Our panel of attorneys familiar with rep law responded to a second query, which follows.
What is the most important legal concern that manufacturers’ representatives must be aware of today?
“Know your state law. Again, so many reps think they are powerless, with no rights. This is not true. Over 30 states have enacted sales rep legislation, all of which was born out of legislative recognition that there is a gross disparity in bargaining power between reps and manufacturers, and most states have taken some action to level the playing field. You can locate applicable rep laws on the Internet. Databases like “Findlaw” are sure to have them, and if you’re a MANA member, you may access them from the MANA Member Area at www.manaonline.org.
“Next, organize! This is not a ‘concern,’ but readers of this article should be aware that reps in many states, like Minnesota, have successfully organized and lobbied for the passage of strong legislation limiting a manufacturer’s ability to simply cut a sales rep out of a territory. The Minnesota statutes forbid a manufacturer from firing a rep with a phone call… without some substantial problem with that rep’s performance…and then only after 90-180 days’ prior notice. This movement is spreading slowly. Wisconsin recently adopted similar legislation. Because the Minnesota statute covers Minnesota ‘residents,’ our clients in neighboring states who have some business here have been incorporating in Minnesota — thereby arguably becoming ‘residents’ — to take advantage of this law.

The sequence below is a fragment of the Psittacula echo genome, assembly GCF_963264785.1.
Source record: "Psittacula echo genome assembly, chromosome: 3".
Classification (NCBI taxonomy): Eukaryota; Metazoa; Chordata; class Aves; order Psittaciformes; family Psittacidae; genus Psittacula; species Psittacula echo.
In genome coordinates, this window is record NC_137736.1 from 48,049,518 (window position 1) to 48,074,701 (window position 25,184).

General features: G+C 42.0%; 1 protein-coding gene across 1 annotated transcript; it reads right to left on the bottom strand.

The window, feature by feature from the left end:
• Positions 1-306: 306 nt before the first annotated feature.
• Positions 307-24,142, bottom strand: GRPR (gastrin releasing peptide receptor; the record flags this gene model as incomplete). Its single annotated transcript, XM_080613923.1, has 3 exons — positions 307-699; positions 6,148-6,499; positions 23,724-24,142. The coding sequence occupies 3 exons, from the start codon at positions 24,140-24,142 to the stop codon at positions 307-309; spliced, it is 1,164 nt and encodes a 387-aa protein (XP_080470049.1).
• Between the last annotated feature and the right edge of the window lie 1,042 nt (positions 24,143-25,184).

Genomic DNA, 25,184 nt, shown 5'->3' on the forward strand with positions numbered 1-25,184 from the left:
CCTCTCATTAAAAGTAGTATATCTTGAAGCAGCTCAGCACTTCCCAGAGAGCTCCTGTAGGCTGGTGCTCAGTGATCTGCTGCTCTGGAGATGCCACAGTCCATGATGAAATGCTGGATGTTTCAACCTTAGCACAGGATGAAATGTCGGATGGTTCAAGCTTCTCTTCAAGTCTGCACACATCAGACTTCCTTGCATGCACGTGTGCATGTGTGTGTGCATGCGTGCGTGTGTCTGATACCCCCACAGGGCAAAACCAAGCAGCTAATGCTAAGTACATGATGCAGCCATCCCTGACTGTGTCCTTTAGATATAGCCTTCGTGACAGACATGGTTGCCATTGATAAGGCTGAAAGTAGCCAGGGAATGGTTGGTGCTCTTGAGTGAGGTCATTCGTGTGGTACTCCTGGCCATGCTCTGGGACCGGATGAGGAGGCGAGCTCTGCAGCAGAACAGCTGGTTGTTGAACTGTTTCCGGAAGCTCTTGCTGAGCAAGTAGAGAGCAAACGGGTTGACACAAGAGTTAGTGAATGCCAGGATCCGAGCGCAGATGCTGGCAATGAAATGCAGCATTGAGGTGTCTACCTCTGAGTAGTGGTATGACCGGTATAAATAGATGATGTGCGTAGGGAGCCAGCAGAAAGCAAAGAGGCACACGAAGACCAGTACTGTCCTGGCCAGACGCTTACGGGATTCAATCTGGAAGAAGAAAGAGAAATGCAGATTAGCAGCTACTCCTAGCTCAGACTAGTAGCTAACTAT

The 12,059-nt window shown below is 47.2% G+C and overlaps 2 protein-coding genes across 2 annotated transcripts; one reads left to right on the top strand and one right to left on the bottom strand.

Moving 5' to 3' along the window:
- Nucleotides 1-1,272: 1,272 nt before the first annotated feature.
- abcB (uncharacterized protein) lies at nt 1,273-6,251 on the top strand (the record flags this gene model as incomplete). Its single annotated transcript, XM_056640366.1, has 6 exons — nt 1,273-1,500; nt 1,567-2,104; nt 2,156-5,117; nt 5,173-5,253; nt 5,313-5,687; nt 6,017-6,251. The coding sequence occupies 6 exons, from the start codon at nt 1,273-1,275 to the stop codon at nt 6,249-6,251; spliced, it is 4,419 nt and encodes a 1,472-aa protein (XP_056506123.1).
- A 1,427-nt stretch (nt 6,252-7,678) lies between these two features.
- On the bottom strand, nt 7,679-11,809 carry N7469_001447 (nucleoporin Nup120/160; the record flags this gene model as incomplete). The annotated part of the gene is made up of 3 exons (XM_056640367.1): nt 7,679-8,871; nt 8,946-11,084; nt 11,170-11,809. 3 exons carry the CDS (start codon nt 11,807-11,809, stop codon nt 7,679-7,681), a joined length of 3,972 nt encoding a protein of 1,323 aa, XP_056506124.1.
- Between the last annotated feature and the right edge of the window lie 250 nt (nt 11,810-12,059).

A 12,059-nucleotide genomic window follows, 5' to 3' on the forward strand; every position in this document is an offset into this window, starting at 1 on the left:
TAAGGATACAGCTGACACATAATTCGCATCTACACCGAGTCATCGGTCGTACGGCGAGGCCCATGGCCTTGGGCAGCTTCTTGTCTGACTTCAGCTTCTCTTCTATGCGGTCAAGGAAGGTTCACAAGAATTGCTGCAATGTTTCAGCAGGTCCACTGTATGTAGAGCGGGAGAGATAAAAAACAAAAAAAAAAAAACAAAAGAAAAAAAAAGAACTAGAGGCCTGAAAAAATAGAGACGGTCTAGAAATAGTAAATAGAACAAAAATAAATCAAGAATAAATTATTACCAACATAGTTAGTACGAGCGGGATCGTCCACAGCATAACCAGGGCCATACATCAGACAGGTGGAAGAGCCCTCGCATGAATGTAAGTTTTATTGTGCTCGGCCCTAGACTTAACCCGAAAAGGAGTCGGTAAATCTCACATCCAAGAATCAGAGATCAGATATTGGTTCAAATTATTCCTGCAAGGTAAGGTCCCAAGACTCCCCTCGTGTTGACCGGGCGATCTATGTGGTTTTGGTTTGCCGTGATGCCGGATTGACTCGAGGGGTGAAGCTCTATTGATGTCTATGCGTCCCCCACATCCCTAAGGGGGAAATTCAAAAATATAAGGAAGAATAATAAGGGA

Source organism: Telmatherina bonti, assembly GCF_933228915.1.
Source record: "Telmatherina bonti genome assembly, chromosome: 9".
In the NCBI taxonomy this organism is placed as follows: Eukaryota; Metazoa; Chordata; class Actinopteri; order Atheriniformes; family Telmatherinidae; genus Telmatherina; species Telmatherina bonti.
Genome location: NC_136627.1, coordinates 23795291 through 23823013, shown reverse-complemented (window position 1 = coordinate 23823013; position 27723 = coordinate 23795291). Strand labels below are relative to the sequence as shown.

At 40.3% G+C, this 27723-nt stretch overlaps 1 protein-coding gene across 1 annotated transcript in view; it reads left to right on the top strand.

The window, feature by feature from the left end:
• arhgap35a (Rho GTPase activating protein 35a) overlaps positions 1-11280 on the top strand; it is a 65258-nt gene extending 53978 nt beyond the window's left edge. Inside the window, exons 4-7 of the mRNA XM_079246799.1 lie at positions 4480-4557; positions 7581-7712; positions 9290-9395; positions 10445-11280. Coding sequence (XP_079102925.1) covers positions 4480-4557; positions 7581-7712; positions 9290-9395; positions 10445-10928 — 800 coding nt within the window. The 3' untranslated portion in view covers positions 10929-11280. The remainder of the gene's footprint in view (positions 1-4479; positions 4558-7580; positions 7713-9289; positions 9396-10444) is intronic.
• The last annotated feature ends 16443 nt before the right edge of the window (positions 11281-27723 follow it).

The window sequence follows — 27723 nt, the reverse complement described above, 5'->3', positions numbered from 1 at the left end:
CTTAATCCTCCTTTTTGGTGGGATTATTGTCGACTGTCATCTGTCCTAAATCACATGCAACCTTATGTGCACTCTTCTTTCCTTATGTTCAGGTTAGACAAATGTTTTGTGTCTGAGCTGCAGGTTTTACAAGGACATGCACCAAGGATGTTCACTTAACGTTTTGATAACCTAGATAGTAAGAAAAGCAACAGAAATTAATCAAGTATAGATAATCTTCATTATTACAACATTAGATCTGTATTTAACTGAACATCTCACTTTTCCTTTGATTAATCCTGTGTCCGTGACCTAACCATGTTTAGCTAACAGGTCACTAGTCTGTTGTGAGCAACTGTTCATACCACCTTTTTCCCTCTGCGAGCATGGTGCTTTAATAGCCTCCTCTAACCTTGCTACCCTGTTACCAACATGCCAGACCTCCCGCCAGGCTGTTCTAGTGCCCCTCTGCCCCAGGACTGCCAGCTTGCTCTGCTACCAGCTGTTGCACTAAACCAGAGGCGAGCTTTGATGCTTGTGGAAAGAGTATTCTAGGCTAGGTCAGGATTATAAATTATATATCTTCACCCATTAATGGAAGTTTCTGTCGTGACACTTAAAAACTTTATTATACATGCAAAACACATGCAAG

“Then recognize and embrace the fact that you know little about the legal field and profession. Find an attorney who is committed to giving you ‘business advice,’ meaning they are dedicated to giving you the information necessary for you to make a good business decision regarding how you deal with a problem. No attorney should recommend that you enter the civil litigation arena lightly — avoid the guy who tells you to ‘sue them now, sue them today!’ While I truly believe this is a small number of attorneys, any client should interview a couple of lawyers. Expect to pay for the consultation, but it is worth it. To find a knowledgeable attorney, contact other reps and trade associations. Watch out for the guy who is a ‘buddy’ of your neighbor, and has no experience in the sales and distribution business. Again, you don’t want to pay for this guy to go to school. If you have a business attorney or estate planner or a neighbor who just happens to be a lawyer but does not practice in the area, ask him or her to do a simple Westlaw search for sales representative cases in your state (remember, you should
pay for this service), but this will immediately give you a list of attorneys who have handled substantial sales representative cases.”